The Yemeni Theater Week played its final act on Saturday, after nine days of politically motivated plays and insights into Yemeni culture, reported the Yemen Times on Thursday.
Formal cultural events, including poetry readings, theater and cinema showings, haven’t been put on in the capital Sanaa for the past few years, reported the paper.
“It’s a positive step,” said playwright Safwat al-Ghasham, who hopes to see more events akin to this soon. “It will encourage Yemeni theater after many years of absence.”
The absence of Yemen’s cultural scene has been attributed to economic downturn by Najt Saem, the manager of the Culture Office in Sanaa.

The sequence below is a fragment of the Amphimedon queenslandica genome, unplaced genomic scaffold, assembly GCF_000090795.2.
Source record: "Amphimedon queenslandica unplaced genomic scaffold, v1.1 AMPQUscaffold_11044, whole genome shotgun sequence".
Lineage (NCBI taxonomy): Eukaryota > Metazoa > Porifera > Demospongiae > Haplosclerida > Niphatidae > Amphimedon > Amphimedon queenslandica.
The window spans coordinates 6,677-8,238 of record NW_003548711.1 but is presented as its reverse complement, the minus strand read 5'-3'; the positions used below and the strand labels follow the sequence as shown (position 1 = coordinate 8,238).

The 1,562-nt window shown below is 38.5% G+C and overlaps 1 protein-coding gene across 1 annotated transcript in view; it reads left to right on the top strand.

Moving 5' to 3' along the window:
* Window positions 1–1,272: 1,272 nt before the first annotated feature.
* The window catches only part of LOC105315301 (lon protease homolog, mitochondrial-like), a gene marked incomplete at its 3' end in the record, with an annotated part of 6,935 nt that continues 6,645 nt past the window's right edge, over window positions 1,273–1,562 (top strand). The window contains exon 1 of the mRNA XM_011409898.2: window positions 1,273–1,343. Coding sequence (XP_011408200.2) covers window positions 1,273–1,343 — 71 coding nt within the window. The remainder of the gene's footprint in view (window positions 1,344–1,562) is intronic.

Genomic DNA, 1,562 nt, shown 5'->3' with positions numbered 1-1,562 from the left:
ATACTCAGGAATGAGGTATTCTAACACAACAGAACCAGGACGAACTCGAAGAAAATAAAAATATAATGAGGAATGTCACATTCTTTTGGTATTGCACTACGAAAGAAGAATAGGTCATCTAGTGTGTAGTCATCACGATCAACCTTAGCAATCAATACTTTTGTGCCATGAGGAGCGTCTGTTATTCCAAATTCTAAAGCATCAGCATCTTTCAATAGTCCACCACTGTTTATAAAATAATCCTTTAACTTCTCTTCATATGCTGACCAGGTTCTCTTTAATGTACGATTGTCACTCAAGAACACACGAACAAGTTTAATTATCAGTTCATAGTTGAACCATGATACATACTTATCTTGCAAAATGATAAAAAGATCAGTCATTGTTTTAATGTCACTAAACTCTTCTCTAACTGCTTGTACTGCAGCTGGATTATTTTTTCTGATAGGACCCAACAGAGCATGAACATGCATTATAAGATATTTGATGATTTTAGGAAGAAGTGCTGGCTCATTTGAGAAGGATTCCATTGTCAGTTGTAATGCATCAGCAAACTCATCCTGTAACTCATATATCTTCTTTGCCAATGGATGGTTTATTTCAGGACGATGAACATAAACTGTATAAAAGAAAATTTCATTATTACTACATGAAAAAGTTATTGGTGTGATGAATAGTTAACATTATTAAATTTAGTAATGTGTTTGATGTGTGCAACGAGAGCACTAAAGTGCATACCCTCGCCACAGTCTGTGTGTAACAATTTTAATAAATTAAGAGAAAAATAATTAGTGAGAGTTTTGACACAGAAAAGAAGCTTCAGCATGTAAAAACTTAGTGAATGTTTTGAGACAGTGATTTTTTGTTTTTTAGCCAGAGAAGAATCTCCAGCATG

“We should restore the role of theaters and cinemas in Yemen,” said Salem Mohammed, an audience member at Yemen’s Theater Week.
Cinemas appeared for the first time in Aden during the era of British colonization, reported the Yemen Times. In the 1950s and ’60s Yemen was home to 49 cinemas.
Today there is just one. The Alahlia Cinema in northeast Sanaa.
Does the absence of cinemas and theatres reflect Yemen’s lack of creative talent, wonders Mohammed al-Asdi, a short story writer based in Sanaa.
“How can we be a country of intellectuals when we have no cinema?”
Al-Asdi goes on to say he knows many actors, authors and talented young people in the country, just waiting for the opportunity to perform.